You tend to know when you’re a young age whether you’re a sprinter or a distance runner and it’s just naturally just part of your makeup, and I realised at a young age that I was more of a sprinter than a distance runner. I found that work, obviously, a lot easier, I enjoyed it and I thought, obviously, this is the way forward and that’s when I first became involved with multi events.
My favourite event is the one hundred metre hurdles and this is where I accumulate the majority of my points, which is really nice because it’s the beginning of the heptathlon so it gets you off to a good starter. Mentally, the girls that we compete against i.e. outside of Britain, tend to know that when us British girls step onto the track to the hurdles, we mean business and you can often tell in terms of their body language, how up for the actual competition they are and there are just a few of us really that actually excel in the 100 metre hurdles, but it’s a real advantage to get off on a good foot in your first event.
My attitude is just, go for it. I know that, obviously, I have my strengths and weaknesses but if I don’t apply myself to every event then I can’t expect to get my best. In training however, it's very different we tend to dedicate twice as much time to our weaknesses than we do our strengths, so for example, I tend to do shot-put twice a week and maybe only focus on the hurdles or long jump perhaps once a week.
I use the smaller competitions just as practice because they tend to be more relaxed, I tend to be able to focus on technical aspects of my performance rather than just, you know, going flat out, so I will perhaps compete in the high jump or the shot-put at smaller meetings during the year.
There’s a real fine line between pushing yourself, obviously, over the limit and knowing your body really helps. I tend to know when I start to feel little bits of pain or little niggles just when to back off. It’s very relaxed and we are all very amicable and friendly until it comes down to competition, and that’s when we all kind of switch. It’s kind of head on, you know, focus and concentration but I find it’s really nice to have someone you can really relate to and talk to as a coach, it really makes a difference when it comes down to those critical moments for example, when you’ve maybe done two ‘no jumps’ in the long jump you don’t always want someone who is going to panic and stress you out. So, in that sense Aston is a brilliant coach.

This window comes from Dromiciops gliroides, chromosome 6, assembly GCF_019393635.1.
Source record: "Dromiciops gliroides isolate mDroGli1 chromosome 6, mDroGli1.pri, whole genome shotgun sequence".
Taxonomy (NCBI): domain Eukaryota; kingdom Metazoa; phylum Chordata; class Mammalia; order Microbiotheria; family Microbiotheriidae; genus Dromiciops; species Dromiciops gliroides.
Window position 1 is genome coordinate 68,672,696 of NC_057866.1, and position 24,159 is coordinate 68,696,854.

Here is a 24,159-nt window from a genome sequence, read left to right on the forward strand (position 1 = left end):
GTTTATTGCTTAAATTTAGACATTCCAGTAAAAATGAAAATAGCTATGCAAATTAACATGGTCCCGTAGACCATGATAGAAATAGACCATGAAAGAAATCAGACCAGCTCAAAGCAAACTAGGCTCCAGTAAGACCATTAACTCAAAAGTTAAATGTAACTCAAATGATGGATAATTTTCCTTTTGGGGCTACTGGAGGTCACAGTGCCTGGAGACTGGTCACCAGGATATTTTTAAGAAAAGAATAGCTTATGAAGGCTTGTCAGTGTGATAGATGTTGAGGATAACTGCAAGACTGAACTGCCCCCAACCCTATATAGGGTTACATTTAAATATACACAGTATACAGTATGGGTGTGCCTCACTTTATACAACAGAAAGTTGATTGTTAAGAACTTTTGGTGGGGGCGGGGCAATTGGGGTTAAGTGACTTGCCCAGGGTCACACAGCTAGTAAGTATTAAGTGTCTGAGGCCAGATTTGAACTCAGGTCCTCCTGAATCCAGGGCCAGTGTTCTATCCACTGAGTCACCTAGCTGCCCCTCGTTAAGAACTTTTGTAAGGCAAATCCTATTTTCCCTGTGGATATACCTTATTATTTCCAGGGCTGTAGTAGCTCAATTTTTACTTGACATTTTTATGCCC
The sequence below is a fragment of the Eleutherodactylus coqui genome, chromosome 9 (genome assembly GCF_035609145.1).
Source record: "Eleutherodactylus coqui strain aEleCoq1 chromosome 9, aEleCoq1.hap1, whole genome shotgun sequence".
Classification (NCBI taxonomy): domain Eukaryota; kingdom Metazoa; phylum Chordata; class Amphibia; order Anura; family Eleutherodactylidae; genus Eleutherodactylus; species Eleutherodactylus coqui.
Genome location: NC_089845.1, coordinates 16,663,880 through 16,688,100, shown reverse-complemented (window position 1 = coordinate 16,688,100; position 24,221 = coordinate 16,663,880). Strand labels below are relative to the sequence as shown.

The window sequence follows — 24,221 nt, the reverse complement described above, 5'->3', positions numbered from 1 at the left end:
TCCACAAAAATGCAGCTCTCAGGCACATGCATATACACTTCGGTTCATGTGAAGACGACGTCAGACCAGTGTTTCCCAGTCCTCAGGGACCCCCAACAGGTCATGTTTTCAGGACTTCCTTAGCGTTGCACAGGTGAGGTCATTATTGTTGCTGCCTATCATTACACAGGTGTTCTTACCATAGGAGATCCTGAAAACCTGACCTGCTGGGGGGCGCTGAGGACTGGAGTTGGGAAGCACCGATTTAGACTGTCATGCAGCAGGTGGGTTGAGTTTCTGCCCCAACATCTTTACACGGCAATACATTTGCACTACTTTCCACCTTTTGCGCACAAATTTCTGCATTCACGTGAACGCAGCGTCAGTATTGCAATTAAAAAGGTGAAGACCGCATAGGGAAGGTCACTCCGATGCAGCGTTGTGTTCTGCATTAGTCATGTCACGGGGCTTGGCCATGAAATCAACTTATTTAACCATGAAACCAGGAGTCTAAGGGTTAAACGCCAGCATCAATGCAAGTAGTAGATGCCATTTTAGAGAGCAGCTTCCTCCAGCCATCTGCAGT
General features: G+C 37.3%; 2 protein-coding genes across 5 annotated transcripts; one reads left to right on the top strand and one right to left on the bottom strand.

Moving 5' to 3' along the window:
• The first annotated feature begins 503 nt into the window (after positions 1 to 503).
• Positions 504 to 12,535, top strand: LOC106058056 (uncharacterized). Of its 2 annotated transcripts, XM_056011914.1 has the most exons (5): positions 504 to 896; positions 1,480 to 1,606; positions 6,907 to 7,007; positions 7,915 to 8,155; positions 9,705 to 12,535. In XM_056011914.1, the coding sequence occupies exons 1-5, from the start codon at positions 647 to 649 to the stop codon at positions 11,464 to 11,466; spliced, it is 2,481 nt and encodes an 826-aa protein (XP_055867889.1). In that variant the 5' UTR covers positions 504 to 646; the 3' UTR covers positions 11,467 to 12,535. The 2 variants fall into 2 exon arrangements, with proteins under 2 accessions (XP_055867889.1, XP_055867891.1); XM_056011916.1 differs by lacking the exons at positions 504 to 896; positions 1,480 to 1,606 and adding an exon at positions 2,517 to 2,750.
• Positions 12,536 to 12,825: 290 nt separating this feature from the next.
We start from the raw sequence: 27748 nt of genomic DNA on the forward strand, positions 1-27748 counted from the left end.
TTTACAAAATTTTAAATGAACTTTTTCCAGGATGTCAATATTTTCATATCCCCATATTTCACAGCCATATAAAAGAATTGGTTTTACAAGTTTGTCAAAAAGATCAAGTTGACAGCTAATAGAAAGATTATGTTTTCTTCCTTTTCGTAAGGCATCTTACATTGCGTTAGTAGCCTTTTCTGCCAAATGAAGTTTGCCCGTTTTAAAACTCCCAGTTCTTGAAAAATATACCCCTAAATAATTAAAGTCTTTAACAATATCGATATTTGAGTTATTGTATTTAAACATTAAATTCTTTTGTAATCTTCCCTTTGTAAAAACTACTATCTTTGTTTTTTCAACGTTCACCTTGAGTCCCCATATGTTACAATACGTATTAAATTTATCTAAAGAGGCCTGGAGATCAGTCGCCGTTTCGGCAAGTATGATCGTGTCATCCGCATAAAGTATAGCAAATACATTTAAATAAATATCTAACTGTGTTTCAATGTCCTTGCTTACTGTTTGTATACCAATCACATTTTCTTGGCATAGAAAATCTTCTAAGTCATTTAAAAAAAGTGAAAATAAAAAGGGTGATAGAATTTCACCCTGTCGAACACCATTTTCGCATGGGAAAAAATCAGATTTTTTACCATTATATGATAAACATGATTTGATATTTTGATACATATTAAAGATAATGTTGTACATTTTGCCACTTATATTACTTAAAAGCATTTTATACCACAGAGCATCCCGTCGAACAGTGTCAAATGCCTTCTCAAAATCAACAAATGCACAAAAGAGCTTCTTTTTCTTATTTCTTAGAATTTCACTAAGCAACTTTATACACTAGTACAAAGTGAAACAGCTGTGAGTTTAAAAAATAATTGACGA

You can’t do a heptathlon week in, week out as you can with single events, you know; long jump, 100 metres, etc. It takes, obviously, a lot more out of your body so like the events such as marathon, we get a certain amount of opportunities to do that per year. We’d normally come out in about May in order to put our first performance down and then aim to consolidate that at the championships in order to secure the points that we need going on into the following year, but luckily enough, I’ve got the 800 for the London 2012 Olympics so we can begin focusing on Daegu and, obviously, London in twelve months’ time. Happy Days.